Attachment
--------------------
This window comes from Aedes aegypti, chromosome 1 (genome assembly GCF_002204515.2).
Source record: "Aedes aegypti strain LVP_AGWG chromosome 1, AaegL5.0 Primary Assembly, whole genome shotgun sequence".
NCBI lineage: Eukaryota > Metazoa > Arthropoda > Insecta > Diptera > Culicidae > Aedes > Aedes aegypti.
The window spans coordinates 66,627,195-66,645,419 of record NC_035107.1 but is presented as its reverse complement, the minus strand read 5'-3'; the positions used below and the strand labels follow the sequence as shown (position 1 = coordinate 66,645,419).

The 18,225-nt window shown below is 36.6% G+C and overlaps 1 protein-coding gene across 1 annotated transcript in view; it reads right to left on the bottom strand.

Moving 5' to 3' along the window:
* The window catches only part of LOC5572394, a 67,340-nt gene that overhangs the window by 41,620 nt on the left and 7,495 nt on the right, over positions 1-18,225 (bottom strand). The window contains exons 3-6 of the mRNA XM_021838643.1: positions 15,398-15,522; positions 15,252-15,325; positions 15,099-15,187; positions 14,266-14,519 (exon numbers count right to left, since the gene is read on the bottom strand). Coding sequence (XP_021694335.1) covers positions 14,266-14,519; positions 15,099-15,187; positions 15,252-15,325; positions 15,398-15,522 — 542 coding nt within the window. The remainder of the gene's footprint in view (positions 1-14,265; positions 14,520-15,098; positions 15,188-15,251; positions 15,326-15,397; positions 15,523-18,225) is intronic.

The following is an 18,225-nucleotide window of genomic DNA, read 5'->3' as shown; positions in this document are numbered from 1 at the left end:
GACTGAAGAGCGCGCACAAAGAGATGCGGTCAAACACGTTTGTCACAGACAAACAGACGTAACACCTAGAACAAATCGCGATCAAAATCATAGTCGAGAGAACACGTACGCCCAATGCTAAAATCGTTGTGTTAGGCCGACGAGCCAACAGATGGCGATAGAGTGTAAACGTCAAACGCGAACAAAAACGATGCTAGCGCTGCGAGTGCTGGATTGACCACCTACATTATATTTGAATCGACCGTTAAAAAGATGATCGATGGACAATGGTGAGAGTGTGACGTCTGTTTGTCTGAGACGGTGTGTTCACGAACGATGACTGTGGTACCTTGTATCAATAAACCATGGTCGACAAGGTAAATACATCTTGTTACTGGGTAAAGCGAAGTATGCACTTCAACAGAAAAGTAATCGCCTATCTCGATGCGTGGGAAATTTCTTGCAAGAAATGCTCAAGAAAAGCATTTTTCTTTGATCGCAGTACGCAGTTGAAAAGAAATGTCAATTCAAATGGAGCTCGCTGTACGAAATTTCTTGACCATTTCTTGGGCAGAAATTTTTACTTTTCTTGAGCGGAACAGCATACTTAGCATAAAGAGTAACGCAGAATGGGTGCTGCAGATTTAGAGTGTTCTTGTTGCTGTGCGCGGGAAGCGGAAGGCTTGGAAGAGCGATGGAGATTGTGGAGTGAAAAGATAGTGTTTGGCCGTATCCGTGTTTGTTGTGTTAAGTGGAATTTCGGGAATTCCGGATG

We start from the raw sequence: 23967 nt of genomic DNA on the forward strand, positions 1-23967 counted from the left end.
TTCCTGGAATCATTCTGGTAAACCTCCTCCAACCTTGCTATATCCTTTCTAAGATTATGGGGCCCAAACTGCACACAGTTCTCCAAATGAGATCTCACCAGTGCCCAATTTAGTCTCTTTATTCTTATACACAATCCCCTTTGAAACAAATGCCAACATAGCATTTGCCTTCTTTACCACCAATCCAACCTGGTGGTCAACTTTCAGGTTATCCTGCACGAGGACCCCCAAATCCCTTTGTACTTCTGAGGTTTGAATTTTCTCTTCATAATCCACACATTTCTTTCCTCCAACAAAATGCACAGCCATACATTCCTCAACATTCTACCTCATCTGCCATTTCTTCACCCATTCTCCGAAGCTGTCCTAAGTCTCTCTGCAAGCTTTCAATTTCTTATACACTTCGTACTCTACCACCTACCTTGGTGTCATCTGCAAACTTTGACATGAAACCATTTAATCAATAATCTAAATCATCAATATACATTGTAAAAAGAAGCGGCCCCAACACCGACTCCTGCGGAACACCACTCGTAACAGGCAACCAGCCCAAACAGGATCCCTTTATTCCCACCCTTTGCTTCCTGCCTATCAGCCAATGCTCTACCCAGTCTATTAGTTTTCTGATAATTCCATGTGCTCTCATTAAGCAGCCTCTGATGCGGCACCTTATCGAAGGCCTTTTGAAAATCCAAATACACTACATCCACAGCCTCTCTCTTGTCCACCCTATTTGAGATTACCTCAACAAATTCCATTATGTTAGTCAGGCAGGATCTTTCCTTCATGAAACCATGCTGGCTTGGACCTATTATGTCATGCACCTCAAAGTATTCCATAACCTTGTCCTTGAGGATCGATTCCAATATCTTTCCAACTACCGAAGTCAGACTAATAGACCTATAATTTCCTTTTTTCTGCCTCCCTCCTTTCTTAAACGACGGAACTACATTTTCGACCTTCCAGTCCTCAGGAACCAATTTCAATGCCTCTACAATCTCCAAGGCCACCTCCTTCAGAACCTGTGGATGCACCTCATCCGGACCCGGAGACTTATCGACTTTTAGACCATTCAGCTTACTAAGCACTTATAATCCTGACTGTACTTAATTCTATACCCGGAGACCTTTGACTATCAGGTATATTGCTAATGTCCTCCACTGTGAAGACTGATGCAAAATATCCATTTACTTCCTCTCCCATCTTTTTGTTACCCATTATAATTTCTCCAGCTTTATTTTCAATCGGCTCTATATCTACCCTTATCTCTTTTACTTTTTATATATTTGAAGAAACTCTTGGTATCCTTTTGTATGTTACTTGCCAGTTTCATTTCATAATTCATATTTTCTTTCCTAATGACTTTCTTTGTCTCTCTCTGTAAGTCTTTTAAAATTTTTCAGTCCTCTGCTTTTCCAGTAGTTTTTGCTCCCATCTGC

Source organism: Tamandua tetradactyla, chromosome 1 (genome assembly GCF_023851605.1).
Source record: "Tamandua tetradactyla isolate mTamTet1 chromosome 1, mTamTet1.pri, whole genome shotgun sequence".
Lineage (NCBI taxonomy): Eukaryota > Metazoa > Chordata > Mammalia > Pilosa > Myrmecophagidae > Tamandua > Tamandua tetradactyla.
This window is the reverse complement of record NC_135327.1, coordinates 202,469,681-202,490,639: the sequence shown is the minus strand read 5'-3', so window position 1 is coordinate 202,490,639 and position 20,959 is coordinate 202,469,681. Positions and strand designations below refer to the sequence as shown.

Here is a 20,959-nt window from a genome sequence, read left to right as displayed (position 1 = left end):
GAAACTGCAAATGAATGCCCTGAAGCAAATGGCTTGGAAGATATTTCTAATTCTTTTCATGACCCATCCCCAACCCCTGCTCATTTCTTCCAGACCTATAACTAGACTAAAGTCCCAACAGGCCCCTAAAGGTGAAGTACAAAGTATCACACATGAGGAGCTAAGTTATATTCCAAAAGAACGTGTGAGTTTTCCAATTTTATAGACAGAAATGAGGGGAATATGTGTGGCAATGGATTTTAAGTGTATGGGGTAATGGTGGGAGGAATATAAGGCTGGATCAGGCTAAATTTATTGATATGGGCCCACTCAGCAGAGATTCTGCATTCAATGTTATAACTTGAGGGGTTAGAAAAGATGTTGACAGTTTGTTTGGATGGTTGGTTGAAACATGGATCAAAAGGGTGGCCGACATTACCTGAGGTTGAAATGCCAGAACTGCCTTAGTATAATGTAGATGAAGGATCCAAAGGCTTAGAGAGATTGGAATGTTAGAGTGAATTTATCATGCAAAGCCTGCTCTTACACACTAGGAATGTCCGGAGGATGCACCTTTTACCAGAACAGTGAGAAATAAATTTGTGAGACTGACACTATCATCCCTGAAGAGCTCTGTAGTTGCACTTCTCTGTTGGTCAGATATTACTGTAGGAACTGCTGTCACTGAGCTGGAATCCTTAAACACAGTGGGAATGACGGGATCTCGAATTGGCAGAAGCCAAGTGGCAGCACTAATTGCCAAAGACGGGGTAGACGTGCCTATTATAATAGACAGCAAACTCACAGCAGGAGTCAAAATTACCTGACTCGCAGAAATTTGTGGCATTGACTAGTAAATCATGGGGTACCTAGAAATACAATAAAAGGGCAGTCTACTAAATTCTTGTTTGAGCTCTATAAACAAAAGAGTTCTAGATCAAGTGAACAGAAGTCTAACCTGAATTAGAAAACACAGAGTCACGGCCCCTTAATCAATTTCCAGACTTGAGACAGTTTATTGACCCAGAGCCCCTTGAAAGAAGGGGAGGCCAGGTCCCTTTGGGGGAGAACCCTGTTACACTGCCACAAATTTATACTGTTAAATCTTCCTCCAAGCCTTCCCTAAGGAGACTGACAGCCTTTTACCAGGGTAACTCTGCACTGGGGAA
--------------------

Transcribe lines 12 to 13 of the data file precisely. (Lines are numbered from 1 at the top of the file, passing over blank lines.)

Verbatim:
Source organism: Tamandua tetradactyla, chromosome 1 (genome assembly GCF_023851605.1).
Source record: "Tamandua tetradactyla isolate mTamTet1 chromosome 1, mTamTet1.pri, whole genome shotgun sequence".